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DR. PILKEY VS. THE
ARMY CORPS OF ENGINEERS

The best known opponent to present U.S. coastal policy is Orrin Pilkey, a shelf sedimentologist teaching at Duke University. Generally, when the press seeks an opposing view to the standard coastal engineering agenda, Dr. Pilkey is quoted. In the New York Times, for example, he calls Corps of Engineer programs "criminal" for the deceiving performance projections that are inherent in pre-construction plans for beach restoration projects. Pilkey notes, for example, that coastal engineers, when predicting the longevity of a dredged beach, fail to account for the impacts normal storm activity will have on the project. When storm activity does remove the artificial beach, generally long before its projected life span, Pilkey ridicules engineers who typically defend the work by suggesting that strong storms are "unexpected events."

Pilkey is one of a number of American geologists who have written scholarly papers faulting the basic design concepts used by coastal engineers. This group of geologists has determined that the Army Corps, and the industrial complex which has built up around the corps, ignore well-established geological findings about how the beach system actually works.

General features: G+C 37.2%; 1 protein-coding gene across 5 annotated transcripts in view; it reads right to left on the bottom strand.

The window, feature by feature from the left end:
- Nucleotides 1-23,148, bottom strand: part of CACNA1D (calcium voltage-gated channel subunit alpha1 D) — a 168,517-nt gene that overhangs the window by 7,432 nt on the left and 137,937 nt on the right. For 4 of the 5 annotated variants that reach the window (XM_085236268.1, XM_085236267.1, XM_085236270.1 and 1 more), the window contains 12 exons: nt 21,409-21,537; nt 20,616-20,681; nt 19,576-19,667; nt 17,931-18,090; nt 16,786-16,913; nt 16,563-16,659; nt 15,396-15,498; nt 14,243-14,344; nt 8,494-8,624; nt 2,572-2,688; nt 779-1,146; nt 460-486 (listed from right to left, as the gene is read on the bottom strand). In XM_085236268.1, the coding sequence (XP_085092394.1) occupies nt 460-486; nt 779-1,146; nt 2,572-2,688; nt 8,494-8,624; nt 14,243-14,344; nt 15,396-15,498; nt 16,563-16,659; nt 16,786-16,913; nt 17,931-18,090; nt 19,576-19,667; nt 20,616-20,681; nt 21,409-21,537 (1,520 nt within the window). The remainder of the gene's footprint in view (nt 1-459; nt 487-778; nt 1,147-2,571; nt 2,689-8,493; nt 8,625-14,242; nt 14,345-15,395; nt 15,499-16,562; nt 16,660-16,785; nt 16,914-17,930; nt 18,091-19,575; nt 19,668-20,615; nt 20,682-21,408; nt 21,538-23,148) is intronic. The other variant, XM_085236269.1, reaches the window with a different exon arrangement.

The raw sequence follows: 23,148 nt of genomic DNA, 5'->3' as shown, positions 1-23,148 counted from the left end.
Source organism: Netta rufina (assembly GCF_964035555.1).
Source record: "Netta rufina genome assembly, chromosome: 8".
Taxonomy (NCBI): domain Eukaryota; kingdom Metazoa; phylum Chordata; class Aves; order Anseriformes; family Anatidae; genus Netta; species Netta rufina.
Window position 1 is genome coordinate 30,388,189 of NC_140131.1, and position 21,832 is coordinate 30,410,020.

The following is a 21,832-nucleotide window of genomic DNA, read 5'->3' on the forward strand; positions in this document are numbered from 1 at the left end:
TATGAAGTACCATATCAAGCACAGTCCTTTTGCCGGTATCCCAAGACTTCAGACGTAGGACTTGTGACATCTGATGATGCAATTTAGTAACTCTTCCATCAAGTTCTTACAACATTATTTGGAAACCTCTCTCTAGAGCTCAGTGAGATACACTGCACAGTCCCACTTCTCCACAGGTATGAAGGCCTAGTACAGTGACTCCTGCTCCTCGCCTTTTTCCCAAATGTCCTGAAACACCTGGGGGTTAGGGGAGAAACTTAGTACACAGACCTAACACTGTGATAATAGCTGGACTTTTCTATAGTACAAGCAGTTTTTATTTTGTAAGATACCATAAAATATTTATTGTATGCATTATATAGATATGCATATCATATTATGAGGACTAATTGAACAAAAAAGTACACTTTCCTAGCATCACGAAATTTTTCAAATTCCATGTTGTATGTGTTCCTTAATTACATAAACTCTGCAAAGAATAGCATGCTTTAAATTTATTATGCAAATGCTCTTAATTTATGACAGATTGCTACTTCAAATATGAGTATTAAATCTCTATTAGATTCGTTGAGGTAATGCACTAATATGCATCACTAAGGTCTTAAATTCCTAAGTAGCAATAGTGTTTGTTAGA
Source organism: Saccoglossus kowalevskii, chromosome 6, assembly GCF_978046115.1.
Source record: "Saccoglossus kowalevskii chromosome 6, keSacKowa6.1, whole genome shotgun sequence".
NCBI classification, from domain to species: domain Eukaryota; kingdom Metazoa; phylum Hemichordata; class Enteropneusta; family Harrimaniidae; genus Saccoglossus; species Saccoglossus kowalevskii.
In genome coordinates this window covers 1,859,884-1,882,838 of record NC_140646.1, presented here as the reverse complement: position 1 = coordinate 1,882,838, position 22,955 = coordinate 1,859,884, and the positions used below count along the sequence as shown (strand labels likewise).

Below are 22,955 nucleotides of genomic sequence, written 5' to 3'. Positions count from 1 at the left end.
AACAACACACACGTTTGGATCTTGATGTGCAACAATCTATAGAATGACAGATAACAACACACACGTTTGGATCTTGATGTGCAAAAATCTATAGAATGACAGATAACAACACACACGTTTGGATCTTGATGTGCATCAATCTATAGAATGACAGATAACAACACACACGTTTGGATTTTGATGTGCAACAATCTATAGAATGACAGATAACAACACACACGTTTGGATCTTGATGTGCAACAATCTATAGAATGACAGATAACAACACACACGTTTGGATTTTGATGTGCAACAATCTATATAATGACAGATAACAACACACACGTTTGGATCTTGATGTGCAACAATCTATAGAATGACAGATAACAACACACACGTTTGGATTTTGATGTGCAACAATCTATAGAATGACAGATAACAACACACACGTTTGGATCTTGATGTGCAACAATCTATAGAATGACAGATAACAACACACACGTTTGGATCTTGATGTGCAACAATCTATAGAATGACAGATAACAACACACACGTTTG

Though his critique of corps policy coincides with that of other geologists, Pilkey's own theories about coastal functioning are not well supported by scientific finding - just the thing that disturbs geologists about coastal engineers. Within the geological community itself Pilkey is viewed as something of an extremist.

Pilkey theorizes that the primary cause of coastal erosion today is shoreline development such as buildings and parking lots. These structures, Pilkey believes, are the primary insult to natural beach processes. Few coastal professionals accept this view, however. In fact, one of the few realizations that unites both geologists and engineers (excepting the Army Corps of Engineers) is that dredged and jettied navigation channels - not coastal development - cause most of the erosion problem on modern shorelines. (The Corps contends that most coastal erosion today is "natural and inevitable.")

Pilkey adheres to a theory that all beaches and barrier islands migrate landward in response to the moderately rising sea levels we see today. The scientific record, however, demonstrates just the opposite. Offshore barrier islands and mainland beaches have steadily expanded seaward over the past 5000 years in response to moderately rising sea levels. For well - known reasons, beaches have been migrating seaward, not landward, in the present geologic era (late Holocene) before the trend was reversed by ubiquitous navigation projects.

The beach ridge plain left behind as beaches grew seaward (successive sand ridges, parallel to the shoreline, which are studied much like growth rings of trees) provides simple proof that Pilkey's "landward migration" theory is largely incorrect for this geological era.